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How To Construct the Perfect Restaurant Menu

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Whether you are just opening your restaurant or revamping your entire concept, the menu creation can be extremely exciting. It’s one of the main reasons why customers will come to your restaurant. The items you put on your menu will be a big determinant on how profitable you will be. The items you put on your menu and they layout will basically contributing factor to the success of your restaurant. Here are some tips on designing a successful that you and your customers will love.

1. Stay Organized
Every good menu has a flow. A good menu starts with the appetizers, then your soups and salads, your entrees and sides, and finally your deserts. If you have specials, you may want to consider having a second menu for those, especially if they change. Every placement of each section can impact each individual sale. If you attempt to combine something like entrees and sides, it could confuse the guest and make them hesitant on ordering it.

2. Menu Boards + Paper Copies
If you are going for the concept of displaying your full menu on a board, you need to consider adding paper menus that easily accessible to customers. You need to be prepared for customers having a hard time reading your menu if it’s placed like a billboard. Having paper copies can also alleviate any questions that could hold up an ordering line between a customer and staff member.

3. Use Descriptive Text & A Good Color Palettes
It’s important to choose text and colors that align with your restaurant’s logo. You don’t want it to matchy, but you also don’t want red and pink only menu. If you look at human psychology, it’s said that different colors are supposed to initiate different moods in people. Using specific colors like red can also help in drawing attention to specific menu items over others. It’s never a good idea to use a menu font that hard to read. Meaning it’s a good idea away to stay away from anything that’s too cursive. For font size you don’t want to go too small, and you don’t want to go too big either. Customers shouldn’t have to flip to page 10 to get to the entrees. Additionally, for each menu you item you should be proportionally descriptive. If you don’t give enough detail under each menu item, your staff could get a lot of questions during the ordering process. This could then hold up table turnover, and you could lose potential sales.

4. Be Mindful of The Images You Use
Too many images could distract people from menu items, and blurry photos could make your menu look cheap. Most restaurants either go bold with big, beautiful images or they have nothing at all. If you decide to go bold, you should consider hiring a professional photographer. Even the lighting of a food item’s picture can determine if it will sell. It’s better to use original images than stock photos because you could come across customers who will say their meal didn’t look like the photo. If you don’t want to use photos of your food, but you still want something to spice up the menu besides cool colors, you can use photos of your restaurant and your area. Everyone likes seeing pictures of events you have put on at your establishment or charities you sponsor as well. The types of photos you can use on your menu are endless, but the main goal should always be that they are crisp and paint your restaurant in the best light.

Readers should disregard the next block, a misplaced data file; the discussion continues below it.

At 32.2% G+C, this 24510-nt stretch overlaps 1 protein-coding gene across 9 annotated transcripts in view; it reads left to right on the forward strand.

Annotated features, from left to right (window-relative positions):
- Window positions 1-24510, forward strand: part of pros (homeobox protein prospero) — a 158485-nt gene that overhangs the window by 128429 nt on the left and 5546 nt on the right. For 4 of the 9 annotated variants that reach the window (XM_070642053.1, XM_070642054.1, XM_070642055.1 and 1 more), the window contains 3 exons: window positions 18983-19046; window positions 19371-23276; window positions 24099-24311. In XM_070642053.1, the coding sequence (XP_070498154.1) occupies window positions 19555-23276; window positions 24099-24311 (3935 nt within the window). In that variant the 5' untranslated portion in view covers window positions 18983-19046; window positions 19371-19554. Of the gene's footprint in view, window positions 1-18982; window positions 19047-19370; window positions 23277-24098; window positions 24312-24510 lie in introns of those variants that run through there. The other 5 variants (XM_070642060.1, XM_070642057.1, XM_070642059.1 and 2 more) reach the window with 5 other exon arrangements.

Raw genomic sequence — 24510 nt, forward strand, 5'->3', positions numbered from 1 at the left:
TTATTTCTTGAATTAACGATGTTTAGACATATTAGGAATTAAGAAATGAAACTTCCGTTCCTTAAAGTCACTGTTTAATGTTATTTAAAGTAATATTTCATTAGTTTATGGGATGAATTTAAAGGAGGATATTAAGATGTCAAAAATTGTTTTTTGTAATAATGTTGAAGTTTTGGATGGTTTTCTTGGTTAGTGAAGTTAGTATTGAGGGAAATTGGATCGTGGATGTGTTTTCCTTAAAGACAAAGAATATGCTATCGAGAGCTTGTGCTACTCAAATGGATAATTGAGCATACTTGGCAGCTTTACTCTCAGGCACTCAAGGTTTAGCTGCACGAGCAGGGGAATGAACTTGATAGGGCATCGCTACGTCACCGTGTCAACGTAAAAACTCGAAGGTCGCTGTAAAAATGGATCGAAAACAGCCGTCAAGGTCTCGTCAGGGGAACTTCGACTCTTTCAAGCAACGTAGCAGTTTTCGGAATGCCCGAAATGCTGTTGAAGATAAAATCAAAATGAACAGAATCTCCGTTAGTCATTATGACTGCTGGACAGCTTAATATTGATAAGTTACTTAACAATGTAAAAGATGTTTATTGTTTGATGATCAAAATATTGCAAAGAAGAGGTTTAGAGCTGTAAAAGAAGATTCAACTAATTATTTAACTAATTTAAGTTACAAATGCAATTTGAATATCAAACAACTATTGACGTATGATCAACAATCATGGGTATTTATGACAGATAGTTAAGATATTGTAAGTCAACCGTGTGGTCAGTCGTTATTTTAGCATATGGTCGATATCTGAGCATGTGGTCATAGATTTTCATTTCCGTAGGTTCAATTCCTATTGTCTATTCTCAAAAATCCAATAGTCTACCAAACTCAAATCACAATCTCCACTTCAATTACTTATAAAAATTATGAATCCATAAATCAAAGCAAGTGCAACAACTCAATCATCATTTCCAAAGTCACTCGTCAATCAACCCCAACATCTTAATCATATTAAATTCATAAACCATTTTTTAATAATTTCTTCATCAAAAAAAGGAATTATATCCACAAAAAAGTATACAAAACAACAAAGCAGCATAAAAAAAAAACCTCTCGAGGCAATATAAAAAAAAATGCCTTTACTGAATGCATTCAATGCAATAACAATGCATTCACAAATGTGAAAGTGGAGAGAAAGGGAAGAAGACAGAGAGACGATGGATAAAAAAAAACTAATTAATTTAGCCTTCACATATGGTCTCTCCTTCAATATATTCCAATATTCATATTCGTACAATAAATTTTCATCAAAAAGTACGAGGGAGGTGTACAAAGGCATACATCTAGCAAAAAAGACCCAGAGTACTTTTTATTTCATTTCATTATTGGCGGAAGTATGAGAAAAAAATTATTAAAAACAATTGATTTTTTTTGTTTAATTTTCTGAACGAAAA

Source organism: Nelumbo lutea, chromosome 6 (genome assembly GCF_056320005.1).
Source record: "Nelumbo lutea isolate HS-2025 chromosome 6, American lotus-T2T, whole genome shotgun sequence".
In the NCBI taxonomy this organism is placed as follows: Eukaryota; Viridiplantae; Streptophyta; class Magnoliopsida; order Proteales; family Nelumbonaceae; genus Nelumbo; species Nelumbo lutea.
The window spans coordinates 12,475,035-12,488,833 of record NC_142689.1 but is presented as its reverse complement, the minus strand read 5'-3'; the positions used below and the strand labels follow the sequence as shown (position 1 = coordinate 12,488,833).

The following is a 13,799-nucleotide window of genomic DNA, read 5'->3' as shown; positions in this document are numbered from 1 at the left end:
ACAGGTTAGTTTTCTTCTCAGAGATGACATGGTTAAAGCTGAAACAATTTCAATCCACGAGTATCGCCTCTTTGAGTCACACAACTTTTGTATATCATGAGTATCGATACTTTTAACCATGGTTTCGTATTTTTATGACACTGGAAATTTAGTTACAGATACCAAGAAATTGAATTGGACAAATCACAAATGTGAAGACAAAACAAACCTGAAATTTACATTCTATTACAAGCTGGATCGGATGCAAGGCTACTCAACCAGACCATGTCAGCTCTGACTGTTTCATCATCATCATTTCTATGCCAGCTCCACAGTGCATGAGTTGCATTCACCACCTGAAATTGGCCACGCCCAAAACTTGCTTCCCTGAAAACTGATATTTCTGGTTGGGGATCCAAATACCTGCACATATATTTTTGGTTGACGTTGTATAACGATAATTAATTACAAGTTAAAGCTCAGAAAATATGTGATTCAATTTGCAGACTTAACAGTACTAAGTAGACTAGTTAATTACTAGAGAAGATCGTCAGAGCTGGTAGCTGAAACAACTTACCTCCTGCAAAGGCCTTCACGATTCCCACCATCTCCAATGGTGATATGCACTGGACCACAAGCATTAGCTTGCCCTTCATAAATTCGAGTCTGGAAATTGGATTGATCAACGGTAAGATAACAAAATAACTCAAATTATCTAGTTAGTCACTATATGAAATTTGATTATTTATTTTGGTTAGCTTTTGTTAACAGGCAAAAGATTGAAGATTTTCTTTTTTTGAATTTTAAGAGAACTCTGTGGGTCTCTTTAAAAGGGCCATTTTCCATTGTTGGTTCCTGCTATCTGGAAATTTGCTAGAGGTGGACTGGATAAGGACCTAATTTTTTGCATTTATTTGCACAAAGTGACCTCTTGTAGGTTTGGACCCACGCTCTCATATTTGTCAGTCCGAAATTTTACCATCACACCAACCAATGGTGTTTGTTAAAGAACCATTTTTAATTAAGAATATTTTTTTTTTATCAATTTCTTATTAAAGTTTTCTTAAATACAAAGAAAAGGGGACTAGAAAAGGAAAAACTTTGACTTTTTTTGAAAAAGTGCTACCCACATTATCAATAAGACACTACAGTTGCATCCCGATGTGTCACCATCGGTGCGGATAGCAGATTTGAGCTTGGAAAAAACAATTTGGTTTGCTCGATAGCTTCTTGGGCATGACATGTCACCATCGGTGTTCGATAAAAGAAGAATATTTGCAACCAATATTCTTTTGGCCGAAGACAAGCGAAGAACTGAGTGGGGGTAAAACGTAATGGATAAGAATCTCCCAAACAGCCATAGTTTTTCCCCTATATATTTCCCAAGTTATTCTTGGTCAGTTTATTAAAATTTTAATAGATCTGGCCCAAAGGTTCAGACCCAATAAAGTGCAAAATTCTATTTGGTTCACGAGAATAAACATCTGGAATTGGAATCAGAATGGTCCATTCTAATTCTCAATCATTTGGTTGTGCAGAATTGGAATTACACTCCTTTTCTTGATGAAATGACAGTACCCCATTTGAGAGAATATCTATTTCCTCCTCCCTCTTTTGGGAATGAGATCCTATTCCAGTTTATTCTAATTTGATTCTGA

5. Use a Proper Pricing Design
Pricing should be the last thing you do when you’re designing your menu. You should first consider your inventory and food costs. Using a POS system can automate your food and inventory costs in relation to your menu. From there, you can start designing your prices. When you have finished designing your prices, you should take a step and analyze them. You don’t want desserts costing more than your entrees, and you want to make sure your beverage prices are proportional to your menu items. You wouldn’t want to offer a $500 bottle of wine, and your most expensive entree item is $13.

6. Have More Than One Type of Menu Design
People who are using your online ordering system, or come into your restaurant for a full sit down meal all have different intents when it comes to your restaurant. Online ordering could mean they are in a hurry, and they want the easiest selection for what they want at your restaurant. While a sit down meal could mean they have time and want to come in and experience your restaurant. The best online menu would mean having a quick load time, and being compatible with mobile devices. While a sit down menu could mean having a bill board menu and durable menus for table serving.

7. Look At Your Menu Like Your Customer
When think you have finished your menu design, you should review your menu as if you were the customer. Make sure there is nothing misspelled or there are no grammatical errors. This can look sloppy to customers. It might also be a good idea to have more than one person look at your menu, because you don’t want to find a mistake after your menu items have been printed.


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